A VIRTUAL VOLCANO OF VISCERALLY VIVACIOUS VARIETY
Not every rewarding entertainment experience in Las Vegas tries to blow audiences’ minds with a massive cast, dazzling special effects, and topless dancers. Consider V – The Ultimate Variety Show at the V Theatre inside the Miracle Mile Shops at Planet Hollywood Resort. The variety show is housed in a small theater, part of a complex of miniature theaters on the Vegas Strip. The performing space is intimate but sufficient to accommodate some terrific specialty acts. The lineup tends to rotate, but patrons can expect to see astounding performers such as acrobats, aerialists, a juggler, a magician, and comedians.
The show is awash in high-grade talent: particular standouts included a superb Ukrainian rhythmic gymnast named Tamara Yeroffyeva as well as a duo called the Aerial Expressions (Chris Santistevan and John Hams). The latter do their act inches above the audience, where a slip would be disastrous for the performers and any spectators beneath them. Russ Merlin presides over one of the guilty pleasures in a variety show – humiliating people taken from the audience. The gimmick is that the “volunteers” sit on chairs on stage wearing stupid rubber masks and are put through some pretty crass humor – but credit Merlin with orchestrating the action so deftly that viewers have to laugh in spite of themselves.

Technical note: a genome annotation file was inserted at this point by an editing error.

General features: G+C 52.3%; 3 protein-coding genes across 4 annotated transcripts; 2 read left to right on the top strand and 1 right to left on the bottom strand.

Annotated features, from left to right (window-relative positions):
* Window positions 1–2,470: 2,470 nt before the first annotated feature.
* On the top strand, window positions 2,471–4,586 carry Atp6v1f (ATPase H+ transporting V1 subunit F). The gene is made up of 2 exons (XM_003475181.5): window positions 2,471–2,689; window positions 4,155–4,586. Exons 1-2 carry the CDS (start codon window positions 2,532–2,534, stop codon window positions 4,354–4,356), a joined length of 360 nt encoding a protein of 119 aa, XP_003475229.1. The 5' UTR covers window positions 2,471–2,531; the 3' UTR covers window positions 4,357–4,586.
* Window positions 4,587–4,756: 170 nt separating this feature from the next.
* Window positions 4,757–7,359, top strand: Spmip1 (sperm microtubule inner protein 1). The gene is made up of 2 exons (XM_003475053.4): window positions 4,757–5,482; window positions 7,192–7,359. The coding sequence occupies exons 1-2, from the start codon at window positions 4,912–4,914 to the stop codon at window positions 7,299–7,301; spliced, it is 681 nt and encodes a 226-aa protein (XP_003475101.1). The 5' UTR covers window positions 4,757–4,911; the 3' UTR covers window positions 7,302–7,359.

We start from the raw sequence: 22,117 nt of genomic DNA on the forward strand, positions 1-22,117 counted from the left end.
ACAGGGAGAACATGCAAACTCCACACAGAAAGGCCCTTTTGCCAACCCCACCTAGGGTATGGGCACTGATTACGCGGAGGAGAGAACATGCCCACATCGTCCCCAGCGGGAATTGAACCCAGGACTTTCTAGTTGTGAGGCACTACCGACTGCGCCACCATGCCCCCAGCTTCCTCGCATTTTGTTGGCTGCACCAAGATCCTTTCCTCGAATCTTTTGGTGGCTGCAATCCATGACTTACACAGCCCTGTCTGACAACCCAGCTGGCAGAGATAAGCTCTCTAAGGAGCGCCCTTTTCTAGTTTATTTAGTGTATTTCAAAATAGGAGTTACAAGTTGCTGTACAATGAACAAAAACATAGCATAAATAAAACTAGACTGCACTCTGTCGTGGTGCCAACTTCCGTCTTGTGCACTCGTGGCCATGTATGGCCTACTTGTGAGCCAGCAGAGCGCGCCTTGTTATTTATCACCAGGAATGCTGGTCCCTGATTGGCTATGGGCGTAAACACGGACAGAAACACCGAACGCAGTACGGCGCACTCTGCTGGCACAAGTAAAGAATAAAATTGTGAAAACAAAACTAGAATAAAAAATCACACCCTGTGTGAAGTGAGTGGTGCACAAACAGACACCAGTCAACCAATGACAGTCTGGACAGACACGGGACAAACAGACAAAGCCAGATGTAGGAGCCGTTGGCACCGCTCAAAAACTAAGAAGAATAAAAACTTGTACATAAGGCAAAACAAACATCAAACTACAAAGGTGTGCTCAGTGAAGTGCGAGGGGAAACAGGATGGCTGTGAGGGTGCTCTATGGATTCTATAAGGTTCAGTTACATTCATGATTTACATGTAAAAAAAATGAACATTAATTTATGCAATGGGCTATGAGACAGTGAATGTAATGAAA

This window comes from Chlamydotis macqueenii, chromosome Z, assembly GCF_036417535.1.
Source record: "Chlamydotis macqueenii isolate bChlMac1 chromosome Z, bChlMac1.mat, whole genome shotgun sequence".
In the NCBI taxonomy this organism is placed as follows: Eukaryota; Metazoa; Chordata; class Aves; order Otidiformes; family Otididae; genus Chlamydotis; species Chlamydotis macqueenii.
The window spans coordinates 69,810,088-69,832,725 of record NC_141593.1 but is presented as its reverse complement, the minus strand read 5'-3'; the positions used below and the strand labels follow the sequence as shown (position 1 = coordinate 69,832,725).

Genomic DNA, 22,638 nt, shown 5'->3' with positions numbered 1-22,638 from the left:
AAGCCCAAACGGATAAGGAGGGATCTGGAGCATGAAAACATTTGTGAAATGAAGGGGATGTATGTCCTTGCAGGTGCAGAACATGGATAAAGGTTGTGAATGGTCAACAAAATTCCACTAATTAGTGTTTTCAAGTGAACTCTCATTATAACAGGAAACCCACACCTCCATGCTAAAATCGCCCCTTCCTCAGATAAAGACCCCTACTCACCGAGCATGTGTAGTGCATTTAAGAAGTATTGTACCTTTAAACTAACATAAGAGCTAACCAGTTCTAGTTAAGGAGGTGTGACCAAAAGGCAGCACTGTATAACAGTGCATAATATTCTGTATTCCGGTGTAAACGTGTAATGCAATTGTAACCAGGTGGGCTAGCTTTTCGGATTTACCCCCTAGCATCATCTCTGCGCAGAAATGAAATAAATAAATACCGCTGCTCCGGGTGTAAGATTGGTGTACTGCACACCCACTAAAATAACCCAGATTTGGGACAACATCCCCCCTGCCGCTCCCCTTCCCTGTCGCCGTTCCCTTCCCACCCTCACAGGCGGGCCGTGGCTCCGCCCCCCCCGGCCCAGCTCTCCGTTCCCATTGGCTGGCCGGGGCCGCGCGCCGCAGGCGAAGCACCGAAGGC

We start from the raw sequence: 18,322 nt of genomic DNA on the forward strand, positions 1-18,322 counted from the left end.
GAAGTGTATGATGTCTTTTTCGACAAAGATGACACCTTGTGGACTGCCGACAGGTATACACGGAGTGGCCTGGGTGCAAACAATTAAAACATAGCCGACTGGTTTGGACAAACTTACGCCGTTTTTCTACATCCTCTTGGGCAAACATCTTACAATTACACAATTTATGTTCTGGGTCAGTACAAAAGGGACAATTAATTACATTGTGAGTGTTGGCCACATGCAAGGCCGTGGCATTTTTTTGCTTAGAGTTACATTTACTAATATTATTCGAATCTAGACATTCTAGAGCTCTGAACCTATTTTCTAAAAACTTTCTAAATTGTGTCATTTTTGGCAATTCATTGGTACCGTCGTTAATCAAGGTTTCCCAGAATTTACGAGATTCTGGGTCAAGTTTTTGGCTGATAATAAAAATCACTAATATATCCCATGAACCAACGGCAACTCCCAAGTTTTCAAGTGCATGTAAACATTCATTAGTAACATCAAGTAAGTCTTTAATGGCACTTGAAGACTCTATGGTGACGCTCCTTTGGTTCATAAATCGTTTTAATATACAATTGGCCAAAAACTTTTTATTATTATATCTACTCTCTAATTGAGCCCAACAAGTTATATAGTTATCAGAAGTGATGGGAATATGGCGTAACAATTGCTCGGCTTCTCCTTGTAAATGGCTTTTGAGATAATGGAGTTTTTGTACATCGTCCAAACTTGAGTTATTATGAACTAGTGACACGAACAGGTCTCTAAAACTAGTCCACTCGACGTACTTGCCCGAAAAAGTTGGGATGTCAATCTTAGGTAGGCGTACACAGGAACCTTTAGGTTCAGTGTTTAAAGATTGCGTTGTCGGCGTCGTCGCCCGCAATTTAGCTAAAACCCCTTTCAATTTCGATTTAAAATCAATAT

The most mind-boggling act was the roller staking team The Skating Aratas. The young couple operates in a circular area about the size of a large manhole cover, spinning around at warp speed as Nikoli variously grasps his partner’s ankles, arms, and hands – any glitch in their teamwork would send the young lady soaring off the stage like a Frisbee. The audience’s proximity to the performers intensifies the thrills of the act. It’s pretty stunning stuff.
The production is advertised as a family show, which is true as far as the variety acts are concerned. The masters of ceremonies at my performance were a pair of comedians from Argentina called the Crazy Gauchos, who tossed in some inoffensive gay humor that wasn’t exactly X-rated but seemed questionable for a family-oriented evening. Still, this is a fine show for parents and their adolescent offspring.